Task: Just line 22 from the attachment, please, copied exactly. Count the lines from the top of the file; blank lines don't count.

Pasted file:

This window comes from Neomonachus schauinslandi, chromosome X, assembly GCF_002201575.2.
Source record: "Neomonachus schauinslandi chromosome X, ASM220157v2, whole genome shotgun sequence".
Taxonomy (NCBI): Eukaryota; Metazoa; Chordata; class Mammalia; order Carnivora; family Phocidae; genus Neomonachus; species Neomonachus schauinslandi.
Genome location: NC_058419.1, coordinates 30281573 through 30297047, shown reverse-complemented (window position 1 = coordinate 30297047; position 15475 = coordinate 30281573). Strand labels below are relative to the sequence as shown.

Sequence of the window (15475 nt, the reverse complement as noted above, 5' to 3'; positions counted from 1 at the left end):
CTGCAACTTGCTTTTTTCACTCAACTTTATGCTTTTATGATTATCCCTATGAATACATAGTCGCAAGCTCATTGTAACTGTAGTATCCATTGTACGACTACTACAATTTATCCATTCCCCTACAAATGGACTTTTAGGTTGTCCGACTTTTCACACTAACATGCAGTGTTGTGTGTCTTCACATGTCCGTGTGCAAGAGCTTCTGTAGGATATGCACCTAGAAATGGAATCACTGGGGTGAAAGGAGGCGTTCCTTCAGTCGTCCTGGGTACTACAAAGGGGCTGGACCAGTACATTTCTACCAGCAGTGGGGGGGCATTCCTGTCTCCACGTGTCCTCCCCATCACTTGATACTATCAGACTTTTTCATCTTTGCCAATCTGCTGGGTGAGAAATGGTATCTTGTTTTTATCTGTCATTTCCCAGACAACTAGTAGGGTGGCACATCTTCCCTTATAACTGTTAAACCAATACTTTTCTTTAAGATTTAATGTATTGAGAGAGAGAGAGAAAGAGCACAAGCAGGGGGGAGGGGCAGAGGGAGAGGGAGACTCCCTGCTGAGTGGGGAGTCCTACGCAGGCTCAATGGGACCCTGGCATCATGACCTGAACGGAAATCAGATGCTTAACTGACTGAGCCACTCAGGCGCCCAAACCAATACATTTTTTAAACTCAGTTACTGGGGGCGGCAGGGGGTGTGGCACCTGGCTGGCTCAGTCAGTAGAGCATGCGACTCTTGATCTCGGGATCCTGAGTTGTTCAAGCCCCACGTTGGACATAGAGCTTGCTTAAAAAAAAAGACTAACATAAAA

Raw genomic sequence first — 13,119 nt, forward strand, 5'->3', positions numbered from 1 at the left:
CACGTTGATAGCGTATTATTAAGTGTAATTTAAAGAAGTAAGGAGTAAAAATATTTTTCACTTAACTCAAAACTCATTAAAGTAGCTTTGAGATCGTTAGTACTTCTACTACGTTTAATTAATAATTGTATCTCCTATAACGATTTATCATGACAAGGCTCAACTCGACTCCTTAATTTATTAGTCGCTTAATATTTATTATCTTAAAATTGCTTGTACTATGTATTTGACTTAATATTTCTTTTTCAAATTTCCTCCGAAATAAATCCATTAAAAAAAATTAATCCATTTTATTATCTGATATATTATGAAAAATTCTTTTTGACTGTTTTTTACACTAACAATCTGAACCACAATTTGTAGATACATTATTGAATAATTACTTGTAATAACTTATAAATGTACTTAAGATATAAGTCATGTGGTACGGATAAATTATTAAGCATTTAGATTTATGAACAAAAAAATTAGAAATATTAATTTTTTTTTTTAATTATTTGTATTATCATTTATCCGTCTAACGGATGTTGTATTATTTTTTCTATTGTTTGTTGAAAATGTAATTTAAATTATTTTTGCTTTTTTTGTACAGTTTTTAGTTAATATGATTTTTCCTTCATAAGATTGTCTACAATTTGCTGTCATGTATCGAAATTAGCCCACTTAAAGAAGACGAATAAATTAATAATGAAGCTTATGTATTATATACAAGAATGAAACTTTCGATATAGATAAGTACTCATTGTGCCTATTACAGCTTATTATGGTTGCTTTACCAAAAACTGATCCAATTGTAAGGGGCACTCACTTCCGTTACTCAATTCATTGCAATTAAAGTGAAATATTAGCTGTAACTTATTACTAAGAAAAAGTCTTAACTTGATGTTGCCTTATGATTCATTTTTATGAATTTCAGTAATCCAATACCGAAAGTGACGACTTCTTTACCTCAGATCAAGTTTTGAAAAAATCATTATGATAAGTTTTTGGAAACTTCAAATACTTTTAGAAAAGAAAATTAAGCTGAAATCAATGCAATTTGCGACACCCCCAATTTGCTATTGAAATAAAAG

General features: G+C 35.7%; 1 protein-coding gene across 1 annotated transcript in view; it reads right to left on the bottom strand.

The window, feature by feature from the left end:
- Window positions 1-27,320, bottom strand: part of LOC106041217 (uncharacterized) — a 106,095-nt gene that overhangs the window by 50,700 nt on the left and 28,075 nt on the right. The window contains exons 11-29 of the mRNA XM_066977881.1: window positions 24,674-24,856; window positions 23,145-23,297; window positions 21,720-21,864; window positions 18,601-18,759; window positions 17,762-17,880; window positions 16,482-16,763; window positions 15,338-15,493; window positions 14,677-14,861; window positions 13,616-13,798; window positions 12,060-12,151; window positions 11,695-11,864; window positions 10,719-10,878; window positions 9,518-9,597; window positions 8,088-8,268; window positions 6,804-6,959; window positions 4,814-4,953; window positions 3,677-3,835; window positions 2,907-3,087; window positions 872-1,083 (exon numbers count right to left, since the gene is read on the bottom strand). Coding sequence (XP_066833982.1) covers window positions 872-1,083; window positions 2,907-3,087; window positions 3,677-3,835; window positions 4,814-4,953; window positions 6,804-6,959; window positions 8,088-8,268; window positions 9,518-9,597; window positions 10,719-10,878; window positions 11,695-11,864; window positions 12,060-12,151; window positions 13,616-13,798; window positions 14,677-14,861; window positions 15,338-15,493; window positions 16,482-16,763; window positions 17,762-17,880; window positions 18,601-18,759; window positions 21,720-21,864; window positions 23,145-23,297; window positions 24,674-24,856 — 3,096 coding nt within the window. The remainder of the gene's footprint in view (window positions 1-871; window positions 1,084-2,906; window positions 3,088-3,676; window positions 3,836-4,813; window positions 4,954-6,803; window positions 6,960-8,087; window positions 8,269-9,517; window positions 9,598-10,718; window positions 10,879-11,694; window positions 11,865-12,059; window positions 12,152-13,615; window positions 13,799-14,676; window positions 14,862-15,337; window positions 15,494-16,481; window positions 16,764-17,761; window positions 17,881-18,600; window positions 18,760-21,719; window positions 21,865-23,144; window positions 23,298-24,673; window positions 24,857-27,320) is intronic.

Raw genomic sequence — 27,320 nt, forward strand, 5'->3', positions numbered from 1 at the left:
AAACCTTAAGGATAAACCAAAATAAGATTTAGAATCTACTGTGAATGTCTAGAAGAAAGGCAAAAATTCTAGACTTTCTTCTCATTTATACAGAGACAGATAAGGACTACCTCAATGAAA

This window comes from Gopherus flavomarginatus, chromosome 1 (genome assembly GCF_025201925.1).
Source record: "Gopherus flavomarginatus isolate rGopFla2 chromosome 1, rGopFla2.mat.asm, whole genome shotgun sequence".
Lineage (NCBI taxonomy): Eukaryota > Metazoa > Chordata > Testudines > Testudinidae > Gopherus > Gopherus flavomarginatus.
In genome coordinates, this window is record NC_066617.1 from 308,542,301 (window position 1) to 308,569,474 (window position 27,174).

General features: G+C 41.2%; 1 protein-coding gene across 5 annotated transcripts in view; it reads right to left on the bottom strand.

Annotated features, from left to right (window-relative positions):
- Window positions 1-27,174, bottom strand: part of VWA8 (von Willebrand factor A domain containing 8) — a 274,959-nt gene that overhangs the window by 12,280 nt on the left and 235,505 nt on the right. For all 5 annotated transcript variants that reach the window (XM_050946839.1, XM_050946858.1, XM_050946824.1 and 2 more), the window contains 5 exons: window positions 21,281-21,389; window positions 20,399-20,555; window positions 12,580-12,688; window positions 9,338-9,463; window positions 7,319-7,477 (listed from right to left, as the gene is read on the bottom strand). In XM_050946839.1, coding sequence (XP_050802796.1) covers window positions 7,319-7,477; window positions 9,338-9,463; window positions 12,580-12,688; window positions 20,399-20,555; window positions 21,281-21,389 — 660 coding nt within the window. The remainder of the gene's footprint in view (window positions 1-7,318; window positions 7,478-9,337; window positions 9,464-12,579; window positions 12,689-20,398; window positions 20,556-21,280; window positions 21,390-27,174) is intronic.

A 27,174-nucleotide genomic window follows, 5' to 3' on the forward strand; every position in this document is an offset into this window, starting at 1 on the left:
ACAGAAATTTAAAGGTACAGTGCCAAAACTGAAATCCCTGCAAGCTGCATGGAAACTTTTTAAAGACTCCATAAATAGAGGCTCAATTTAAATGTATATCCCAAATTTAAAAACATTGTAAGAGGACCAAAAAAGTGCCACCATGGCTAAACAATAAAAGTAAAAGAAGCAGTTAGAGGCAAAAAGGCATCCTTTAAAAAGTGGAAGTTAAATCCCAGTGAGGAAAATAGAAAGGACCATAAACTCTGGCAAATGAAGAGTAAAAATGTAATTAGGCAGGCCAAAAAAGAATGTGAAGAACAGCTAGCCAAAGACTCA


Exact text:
ACAGAAATTTAAAGGTACAGTGCCAAAACTGAAATCCCTGCAAGCTGCATGGAAACTTTTTAAAGACTCCATAAATAGAGGCTCAATTTAAATGTATATCCCAAATTTAAAAACATTGTAAGAGGACCAAAAAAGTGCCACCATGGCTAAACAATAAAAGTAAAAGAAGCAGTTAGAGGCAAAAAGGCATCCTTTAAAAAGTGGAAGTTAAATCCCAGTGAGGAAAATAGAAAGGACCATAAACTCTGGCAAATGAAGAGTAAAAATGTAATTAGGCAGGCCAAAAAAGAATGTGAAGAACAGCTAGCCAAAGACTCA